Jules: Can you tell me about your road to publication?

Julie: I started my career as an abstract painter, and I still paint abstractions from time to time. I was once in a Whitney Museum exhibit with Carroll Dunham (Lena’s dad) and the Starn Twins. That was a lifetime ago.

River (oil on pine)

Julie’s portrait (six-year-old Julie) by her uncle, Martin Balow
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As an illustrator, I’m self-taught. I started tinkering with Adobe software that a friend gave me not long after I had children. It was satisfying to be creative in a way that was accessible to my kids. In 2006, the High Five magazine and Boyds Mills Press editors found my illustration portfolio on The art directors and editors of Honesdale, PA, gave me my first assignments.

“Cotton candy, sticky sweet, on Pippa’s fingers—tasty treat.”
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“Parade is over. Time for bed.”
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Above: Spreads from Karen Roosa’s Pippa at the Parade (Boyds Mill Press, 2009)

Jules: Can you please point readers to your web site and/or blog?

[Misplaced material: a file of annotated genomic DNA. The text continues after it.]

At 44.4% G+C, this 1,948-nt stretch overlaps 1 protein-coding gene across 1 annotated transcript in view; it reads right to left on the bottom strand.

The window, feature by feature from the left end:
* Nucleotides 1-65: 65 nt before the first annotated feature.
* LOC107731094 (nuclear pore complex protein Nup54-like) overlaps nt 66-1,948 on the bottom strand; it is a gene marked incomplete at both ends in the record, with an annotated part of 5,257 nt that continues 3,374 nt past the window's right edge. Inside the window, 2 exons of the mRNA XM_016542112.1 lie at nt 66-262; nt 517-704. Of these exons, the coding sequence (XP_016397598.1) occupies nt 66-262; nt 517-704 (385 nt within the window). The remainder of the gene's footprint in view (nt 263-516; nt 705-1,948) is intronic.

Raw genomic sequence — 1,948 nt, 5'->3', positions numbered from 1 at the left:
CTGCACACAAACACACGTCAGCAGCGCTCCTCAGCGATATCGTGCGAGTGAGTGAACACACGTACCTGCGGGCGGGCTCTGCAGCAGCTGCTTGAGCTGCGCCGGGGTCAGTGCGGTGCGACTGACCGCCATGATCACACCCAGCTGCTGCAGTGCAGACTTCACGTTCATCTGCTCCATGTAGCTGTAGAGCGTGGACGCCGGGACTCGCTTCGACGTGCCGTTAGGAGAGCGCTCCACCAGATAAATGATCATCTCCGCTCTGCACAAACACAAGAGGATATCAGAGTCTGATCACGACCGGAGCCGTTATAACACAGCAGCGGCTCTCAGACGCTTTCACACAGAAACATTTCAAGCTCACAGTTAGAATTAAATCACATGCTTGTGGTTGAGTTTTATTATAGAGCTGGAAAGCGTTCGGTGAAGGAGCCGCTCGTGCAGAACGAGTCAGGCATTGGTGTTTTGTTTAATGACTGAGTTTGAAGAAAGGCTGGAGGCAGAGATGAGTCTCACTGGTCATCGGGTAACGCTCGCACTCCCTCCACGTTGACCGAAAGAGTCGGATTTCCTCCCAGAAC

My abstract work can be seen here.

Artist Shelley Davies and I blog about children’s illustration here. (Shelley finds the best stuff.) We recently started a Facebook page, too:

More illustrations for High Five

Jules: Any new titles/projects you might be working on now that you can tell me about?

Julie: I have a new Sadie book coming out in September (Sadie, Ori, and Nuggles Go to Camp) and one more Sadie book in the pipeline. I’m also writing and illustrating an easy reader.

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Pictured above: Work-in-progress pieces

Mmm. Coffee.Okay, I’ve got more coffee, and it’s time to get a bit more detailed with seven questions over breakfast. I thank Julie again for visiting 7-Imp.

1. Jules: What exactly is your process when you are illustrating a book? You can start wherever you’d like when answering: getting initial ideas, starting to illustrate, or even what it’s like under deadline, etc. Do you outline a great deal of the book before you illustrate or just let your muse lead you on and see where you end up?